Examples

1. Uber: In December 2011, Uber Technologies Inc., a ride-hailing platform, raised $37 million in a Series B financing round. This funding was led by Menlo Ventures, with participation from Jeff Bezos’ Bezos Expeditions and Goldman Sachs. This capital was used to expand its service to more cities and to invest in technology and talent. 2. Canva: In January 2018, the graphic design tool company Canva secured $40 million in Series B funding. This round was led by Sequoia Capital, which valued the Australian-based company at $1 billion. This funding was used to support its goal of becoming a platform for all aspects of design and to fuel further international growth. 3. Peloton: In April 2014, the fitness company Peloton raised $10.5 million in Series B funding. This round was led by Tiger Global Management, and the funding was used to expand Peloton’s retail footprint, open additional showrooms across the U.S., and support the production of original fitness content for its users.

Frequently Asked Questions(FAQ)

What is Series B Financing?
Series B financing is the second round of funding for a business through investment including private equity investors and venture capitalists. This follows initial capital given in seed funding and Series A round.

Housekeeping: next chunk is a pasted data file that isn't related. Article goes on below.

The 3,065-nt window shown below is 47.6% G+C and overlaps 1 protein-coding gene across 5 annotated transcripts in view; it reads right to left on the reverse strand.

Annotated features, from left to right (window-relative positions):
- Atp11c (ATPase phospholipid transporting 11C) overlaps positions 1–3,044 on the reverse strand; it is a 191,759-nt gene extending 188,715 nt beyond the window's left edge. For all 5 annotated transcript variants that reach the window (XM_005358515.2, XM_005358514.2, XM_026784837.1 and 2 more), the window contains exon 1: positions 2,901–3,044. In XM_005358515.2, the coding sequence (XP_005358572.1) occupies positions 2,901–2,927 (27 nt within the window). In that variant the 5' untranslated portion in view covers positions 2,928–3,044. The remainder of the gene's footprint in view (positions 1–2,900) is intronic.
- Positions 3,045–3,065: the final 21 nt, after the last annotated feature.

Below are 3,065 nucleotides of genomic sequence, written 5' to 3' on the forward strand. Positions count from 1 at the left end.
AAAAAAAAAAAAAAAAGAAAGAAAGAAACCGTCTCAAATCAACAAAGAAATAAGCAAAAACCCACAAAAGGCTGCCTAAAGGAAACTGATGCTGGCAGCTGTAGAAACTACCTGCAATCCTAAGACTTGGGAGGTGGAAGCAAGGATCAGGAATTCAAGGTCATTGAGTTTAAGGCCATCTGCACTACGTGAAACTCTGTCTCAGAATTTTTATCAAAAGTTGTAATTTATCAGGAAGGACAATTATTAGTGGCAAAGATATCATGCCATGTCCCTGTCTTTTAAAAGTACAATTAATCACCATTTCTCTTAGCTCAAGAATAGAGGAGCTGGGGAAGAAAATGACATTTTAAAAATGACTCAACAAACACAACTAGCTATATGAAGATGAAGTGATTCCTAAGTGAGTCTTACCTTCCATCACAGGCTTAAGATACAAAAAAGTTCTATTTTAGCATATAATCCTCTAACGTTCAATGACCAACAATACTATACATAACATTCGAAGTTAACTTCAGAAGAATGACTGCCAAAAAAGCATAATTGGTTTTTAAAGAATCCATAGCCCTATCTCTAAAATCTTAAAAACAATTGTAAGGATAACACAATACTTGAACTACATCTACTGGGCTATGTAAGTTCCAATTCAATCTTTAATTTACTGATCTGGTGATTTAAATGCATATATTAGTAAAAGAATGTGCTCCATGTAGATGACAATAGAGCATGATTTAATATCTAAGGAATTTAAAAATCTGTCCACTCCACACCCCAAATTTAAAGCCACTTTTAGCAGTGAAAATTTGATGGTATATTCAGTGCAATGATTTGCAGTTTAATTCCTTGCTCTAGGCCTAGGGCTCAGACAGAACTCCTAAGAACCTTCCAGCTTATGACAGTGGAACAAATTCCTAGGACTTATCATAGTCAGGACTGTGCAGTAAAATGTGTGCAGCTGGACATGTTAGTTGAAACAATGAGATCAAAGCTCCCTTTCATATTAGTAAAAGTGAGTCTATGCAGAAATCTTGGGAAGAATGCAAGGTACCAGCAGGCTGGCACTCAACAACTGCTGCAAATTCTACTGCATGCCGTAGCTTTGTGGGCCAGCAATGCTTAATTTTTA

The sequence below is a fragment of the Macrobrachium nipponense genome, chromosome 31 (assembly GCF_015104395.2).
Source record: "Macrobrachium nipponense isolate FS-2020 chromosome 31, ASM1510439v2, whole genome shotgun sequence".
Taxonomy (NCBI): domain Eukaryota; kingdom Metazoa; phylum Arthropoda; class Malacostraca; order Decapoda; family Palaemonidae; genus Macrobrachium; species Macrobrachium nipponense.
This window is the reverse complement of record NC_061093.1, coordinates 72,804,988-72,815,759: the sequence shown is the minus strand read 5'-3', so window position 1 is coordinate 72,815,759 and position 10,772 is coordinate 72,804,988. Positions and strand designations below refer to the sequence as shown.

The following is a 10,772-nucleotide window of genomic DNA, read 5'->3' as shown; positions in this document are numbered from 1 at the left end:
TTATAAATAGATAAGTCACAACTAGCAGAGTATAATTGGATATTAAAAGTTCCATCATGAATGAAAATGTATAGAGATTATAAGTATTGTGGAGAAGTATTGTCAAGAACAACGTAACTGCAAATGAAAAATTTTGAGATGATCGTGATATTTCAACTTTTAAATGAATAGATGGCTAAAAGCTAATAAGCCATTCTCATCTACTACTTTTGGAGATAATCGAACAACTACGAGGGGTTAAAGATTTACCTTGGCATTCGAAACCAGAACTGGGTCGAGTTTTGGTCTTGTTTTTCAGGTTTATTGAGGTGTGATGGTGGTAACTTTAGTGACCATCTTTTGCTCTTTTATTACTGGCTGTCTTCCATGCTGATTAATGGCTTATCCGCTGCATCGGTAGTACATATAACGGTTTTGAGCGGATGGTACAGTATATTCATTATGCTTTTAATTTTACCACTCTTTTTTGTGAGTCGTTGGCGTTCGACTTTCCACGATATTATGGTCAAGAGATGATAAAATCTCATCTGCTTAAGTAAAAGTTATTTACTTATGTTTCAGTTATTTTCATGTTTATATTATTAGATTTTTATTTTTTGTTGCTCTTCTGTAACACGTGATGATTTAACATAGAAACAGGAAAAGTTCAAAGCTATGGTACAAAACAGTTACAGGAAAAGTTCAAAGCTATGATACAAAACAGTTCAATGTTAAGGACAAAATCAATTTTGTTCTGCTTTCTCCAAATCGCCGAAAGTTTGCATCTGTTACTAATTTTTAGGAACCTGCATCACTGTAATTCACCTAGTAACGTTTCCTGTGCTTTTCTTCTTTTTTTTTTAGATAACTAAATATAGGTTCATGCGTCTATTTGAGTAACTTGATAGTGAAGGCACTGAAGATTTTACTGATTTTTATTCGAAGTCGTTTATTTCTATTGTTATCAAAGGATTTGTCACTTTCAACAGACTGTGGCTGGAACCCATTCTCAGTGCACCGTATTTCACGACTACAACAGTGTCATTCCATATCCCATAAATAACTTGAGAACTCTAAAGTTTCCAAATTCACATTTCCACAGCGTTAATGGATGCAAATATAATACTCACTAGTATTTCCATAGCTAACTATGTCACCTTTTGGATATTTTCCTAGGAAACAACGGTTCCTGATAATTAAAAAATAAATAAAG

When does a company generally go for Series B Financing?
Companies generally go for Series B financing when they have successfully navigated the initial startup phase, have a fully-functional product/service, and are now looking to expand their market reach.
How is Series B financing different from Series A or Series C financing?
Series B is generally a larger amount than Series A as it’s used for bigger tasks like expanding market reach, acquisitions, or significant operational scale-up. However, it tends to be lower than Series C financing, which is typically used for things like major acquisitions, huge expansion efforts, or to prepare the company for going public.
What are the common sources for Series B Financing?
The common sources for Series B Financing often include private equity investors, venture capitalists, and other institutional investors.
How much funding is usually raised in a Series B round?
The amount varies significantly depending on the industry and individual company needs, but on average, a Series B round can raise between $7 million to $10 million.
What do investors get in return for Series B financing?
In return for their investment, Series B investors receive equity in the company. They receive shares of the company’s stock, which can potentially be sold for a profit if the company increases in value.
What is the level of risk for Series B Financing?
Every investment round comes with its unique set of risks. However, Series B is generally considered less risky than Series A because the company is usually somewhat established and has a clearer financial track. Nonetheless, the risk remains as expansion plans may not deliver expected results.
What are the requirements for a company to qualify for Series B Financing?
The company must have a strong management team, a proven product or service (generally with strong consumer base), a clear business model, and substantial evidence that the business model is working successfully.